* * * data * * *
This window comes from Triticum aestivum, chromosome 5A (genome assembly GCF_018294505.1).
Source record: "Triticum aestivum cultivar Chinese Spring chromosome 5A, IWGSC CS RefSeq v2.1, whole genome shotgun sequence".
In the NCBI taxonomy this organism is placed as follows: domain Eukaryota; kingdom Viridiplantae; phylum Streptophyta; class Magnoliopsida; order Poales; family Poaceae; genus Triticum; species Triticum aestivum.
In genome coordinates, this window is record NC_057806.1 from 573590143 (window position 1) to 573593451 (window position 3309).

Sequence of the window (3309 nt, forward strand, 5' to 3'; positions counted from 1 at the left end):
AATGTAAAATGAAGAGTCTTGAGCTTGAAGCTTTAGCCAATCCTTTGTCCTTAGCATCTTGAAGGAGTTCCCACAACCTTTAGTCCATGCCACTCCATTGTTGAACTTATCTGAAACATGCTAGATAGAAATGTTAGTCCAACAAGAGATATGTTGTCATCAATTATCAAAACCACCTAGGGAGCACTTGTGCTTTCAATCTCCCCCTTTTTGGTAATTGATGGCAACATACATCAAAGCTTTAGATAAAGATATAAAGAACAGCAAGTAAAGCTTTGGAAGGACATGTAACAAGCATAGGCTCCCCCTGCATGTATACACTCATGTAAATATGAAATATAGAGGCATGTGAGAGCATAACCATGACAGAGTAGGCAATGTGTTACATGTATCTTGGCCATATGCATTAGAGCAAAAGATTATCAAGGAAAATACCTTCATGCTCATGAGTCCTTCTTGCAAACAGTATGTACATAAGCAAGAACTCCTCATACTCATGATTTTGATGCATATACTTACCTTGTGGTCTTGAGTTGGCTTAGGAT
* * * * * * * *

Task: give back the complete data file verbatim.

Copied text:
This window comes from Triticum aestivum, chromosome 5A (genome assembly GCF_018294505.1).
Source record: "Triticum aestivum cultivar Chinese Spring chromosome 5A, IWGSC CS RefSeq v2.1, whole genome shotgun sequence".
In the NCBI taxonomy this organism is placed as follows: domain Eukaryota; kingdom Viridiplantae; phylum Streptophyta; class Magnoliopsida; order Poales; family Poaceae; genus Triticum; species Triticum aestivum.
In genome coordinates, this window is record NC_057806.1 from 573590143 (window position 1) to 573593451 (window position 3309).

Sequence of the window (3309 nt, forward strand, 5' to 3'; positions counted from 1 at the left end):
AATGTAAAATGAAGAGTCTTGAGCTTGAAGCTTTAGCCAATCCTTTGTCCTTAGCATCTTGAAGGAGTTCCCACAACCTTTAGTCCATGCCACTCCATTGTTGAACTTATCTGAAACATGCTAGATAGAAATGTTAGTCCAACAAGAGATATGTTGTCATCAATTATCAAAACCACCTAGGGAGCACTTGTGCTTTCAATCTCCCCCTTTTTGGTAATTGATGGCAACATACATCAAAGCTTTAGATAAAGATATAAAGAACAGCAAGTAAAGCTTTGGAAGGACATGTAACAAGCATAGGCTCCCCCTGCATGTATACACTCATGTAAATATGAAATATAGAGGCATGTGAGAGCATAACCATGACAGAGTAGGCAATGTGTTACATGTATCTTGGCCATATGCATTAGAGCAAAAGATTATCAAGGAAAATACCTTCATGCTCATGAGTCCTTCTTGCAAACAGTATGTACATAAGCAAGAACTCCTCATACTCATGATTTTGATGCATATACTTACCTTGTGGTCTTGAGTTGGCTTAGGAT